MSU's Broad Art Museum marks 10 years with works by its famed architect, Zaha Hadid
The Broad Art Museum at Michigan State University is 10 years old now, and it’s celebrating with a huge exhibition featuring works by the building’s architect, Zaha Hadid.
The museum’s ultra-modern design has not been universally embraced. Critics say it doesn’t fit in with the ivy-covered halls of MSU’s otherwise academic setting. A walk through the current exhibition might help explain Zaha Hadid’s artistic vision for the building and other works she’s known for.
In 2004, Hadid became the first woman ever to win the Pritzker Architecture Prize. Her designs have been built all over the world; only two others are in America. She died in 2016.
This exhibition reveals the full range of Hadid’s talents. Along with architecture, you see furniture, jewelry, even a little three-wheeled car.
Assistant Broad Art Museum curator Rachel Winter says the car is one of only two Hadid prototypes in the world.
“It is an emission-free car, designed to meet the needs of urban living,” Winter explained. “Its very condensed shape is designed to help you navigate really tight city spaces, to move through small parking lots. It’s designed to be very efficient, but also very good for the environment.”
The car is in the museum’s main gallery, near a tea set that doubles as a puzzle, a chess set, and a granite bookshelf Winter describes as curvilinear.
“This heavy material becomes almost very light and limitless. It’s very different than most bookshelves that we would have,” Winter said. “There’s also a number of chairs right when you enter the gallery that are made of marble, and again, it makes this very hard media look incredibly soft and gentle.”
Yes, they’re chairs, but the museum asks that you not sit on them.
Winter and I move on to the adjacent gallery, featuring an installation called Dune Formation. Its 18 pieces are made of lacquered resin, an orangish-gold in color, evoking the sun beating down on shifting sand.
“Bookshelves are much curvier,” continues Winter. “You have a desk that almost looks like a fin protruding from a wall, you have a cabinet. It’s designed to be a living room installation that, again, someone would use, but of course reflects Hadid’s very unique take on the world.”
On the lower level, the Broad’s new media gallery houses drawings and conceptual models of the museum’s inspiration, construction photos, news reports on the building project, and video interviews with Hadid.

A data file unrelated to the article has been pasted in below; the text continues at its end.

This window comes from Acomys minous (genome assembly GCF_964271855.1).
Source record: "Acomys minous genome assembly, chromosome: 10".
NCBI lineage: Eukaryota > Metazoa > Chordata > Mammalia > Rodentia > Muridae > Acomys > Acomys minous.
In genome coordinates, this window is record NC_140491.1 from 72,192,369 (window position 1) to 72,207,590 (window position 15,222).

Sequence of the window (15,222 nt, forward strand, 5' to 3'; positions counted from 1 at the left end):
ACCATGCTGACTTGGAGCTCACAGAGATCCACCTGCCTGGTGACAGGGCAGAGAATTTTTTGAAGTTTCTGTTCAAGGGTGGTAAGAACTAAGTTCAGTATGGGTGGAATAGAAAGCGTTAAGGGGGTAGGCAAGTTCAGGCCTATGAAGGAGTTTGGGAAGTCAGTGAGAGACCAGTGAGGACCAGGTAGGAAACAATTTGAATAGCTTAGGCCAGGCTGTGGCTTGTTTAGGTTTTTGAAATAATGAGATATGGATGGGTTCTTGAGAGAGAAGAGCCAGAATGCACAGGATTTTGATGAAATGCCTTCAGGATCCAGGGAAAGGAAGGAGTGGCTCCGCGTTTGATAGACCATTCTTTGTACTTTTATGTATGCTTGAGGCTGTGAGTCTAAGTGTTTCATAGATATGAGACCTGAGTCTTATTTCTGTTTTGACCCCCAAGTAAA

Winter next takes me to the highlight of the museum’s upper level, a Hadid-designed dining room set.
“This gallery shows you a few different things than you’ve seen in other places, like some great vases that are made out of marble but you would never know that they’re made from such a hard material,” Winter said. “There are wonderful lights hanging from the ceiling, and they really illuminate the space and they create a lot of wonderful shadows on the objects that show you how artfully crafted they are.”
Alongside the table and chairs, you’ll find a row of models depicting buildings designed by Hadid, including some that have never been built.
Across the way is a projection room with video showing Hadid’s process. This is the one place where you can sit on the furniture, even move it around to your liking.
There’s a reading corner on one side of these seats, and on the other side are clothes, shoes, sunglasses and more, all with the Hadid touch.
The last gallery on the upper level features fabric and flooring samples, along with objects like electronic control panels and door handles.
Rachel Winter agrees that this exhibition might appeal to people who say they normally don’t appreciate, or even get, modern art.
“Even though it is modern and contemporary art, you can walk here and identify things and relate them to your own experience,” she said. “And from that, we hope that people will see the world around them in different ways, and imagine new possibilities, and I think that this exhibition makes that possible.”
The free exhibition, Zaha Hadid Design: Untold, will be at MSU’s Broad Art Museum until Feb. 12, 2023.
Editor's note: The MSU Broad Art Museum is a financial supporter of WKAR.